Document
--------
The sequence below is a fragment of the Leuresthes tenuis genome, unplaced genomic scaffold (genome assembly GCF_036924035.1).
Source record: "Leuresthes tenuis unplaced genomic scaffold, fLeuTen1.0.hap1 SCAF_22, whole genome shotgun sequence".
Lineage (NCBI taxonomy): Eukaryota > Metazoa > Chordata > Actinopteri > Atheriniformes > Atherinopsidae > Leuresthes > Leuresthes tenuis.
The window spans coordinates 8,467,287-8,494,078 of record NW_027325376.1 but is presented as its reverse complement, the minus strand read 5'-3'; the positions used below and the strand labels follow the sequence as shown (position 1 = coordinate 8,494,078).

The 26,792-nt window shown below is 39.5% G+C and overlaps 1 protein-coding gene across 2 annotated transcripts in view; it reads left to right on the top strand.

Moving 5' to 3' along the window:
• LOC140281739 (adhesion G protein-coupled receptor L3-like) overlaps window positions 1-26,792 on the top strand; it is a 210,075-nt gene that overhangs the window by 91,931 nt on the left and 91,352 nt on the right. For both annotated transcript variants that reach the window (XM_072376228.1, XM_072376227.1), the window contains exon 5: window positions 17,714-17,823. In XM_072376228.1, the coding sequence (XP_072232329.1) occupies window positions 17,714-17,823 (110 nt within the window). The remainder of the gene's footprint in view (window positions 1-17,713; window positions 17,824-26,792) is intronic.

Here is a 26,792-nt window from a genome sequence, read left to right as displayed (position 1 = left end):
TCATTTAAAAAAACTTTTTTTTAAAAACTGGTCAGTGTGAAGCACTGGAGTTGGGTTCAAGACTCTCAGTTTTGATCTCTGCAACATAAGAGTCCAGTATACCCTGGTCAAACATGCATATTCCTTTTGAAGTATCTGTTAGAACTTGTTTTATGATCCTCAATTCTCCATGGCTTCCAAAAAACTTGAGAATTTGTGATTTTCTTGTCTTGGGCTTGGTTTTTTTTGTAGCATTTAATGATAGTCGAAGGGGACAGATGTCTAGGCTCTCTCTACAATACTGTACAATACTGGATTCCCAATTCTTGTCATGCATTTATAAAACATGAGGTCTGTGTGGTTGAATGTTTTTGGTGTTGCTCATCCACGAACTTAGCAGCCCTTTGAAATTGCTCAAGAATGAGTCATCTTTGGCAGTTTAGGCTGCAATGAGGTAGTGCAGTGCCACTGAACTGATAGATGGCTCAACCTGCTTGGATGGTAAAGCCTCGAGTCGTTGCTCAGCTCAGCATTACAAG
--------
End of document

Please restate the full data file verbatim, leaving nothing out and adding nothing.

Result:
The sequence below is a fragment of the Leuresthes tenuis genome, unplaced genomic scaffold (genome assembly GCF_036924035.1).
Source record: "Leuresthes tenuis unplaced genomic scaffold, fLeuTen1.0.hap1 SCAF_22, whole genome shotgun sequence".
Lineage (NCBI taxonomy): Eukaryota > Metazoa > Chordata > Actinopteri > Atheriniformes > Atherinopsidae > Leuresthes > Leuresthes tenuis.
The window spans coordinates 8,467,287-8,494,078 of record NW_027325376.1 but is presented as its reverse complement, the minus strand read 5'-3'; the positions used below and the strand labels follow the sequence as shown (position 1 = coordinate 8,494,078).

The 26,792-nt window shown below is 39.5% G+C and overlaps 1 protein-coding gene across 2 annotated transcripts in view; it reads left to right on the top strand.

Moving 5' to 3' along the window:
• LOC140281739 (adhesion G protein-coupled receptor L3-like) overlaps window positions 1-26,792 on the top strand; it is a 210,075-nt gene that overhangs the window by 91,931 nt on the left and 91,352 nt on the right. For both annotated transcript variants that reach the window (XM_072376228.1, XM_072376227.1), the window contains exon 5: window positions 17,714-17,823. In XM_072376228.1, the coding sequence (XP_072232329.1) occupies window positions 17,714-17,823 (110 nt within the window). The remainder of the gene's footprint in view (window positions 1-17,713; window positions 17,824-26,792) is intronic.

Here is a 26,792-nt window from a genome sequence, read left to right as displayed (position 1 = left end):
TCATTTAAAAAAACTTTTTTTTAAAAACTGGTCAGTGTGAAGCACTGGAGTTGGGTTCAAGACTCTCAGTTTTGATCTCTGCAACATAAGAGTCCAGTATACCCTGGTCAAACATGCATATTCCTTTTGAAGTATCTGTTAGAACTTGTTTTATGATCCTCAATTCTCCATGGCTTCCAAAAAACTTGAGAATTTGTGATTTTCTTGTCTTGGGCTTGGTTTTTTTTGTAGCATTTAATGATAGTCGAAGGGGACAGATGTCTAGGCTCTCTCTACAATACTGTACAATACTGGATTCCCAATTCTTGTCATGCATTTATAAAACATGAGGTCTGTGTGGTTGAATGTTTTTGGTGTTGCTCATCCACGAACTTAGCAGCCCTTTGAAATTGCTCAAGAATGAGTCATCTTTGGCAGTTTAGGCTGCAATGAGGTAGTGCAGTGCCACTGAACTGATAGATGGCTCAACCTGCTTGGATGGTAAAGCCTCGAGTCGTTGCTCAGCTCAGCATTACAAG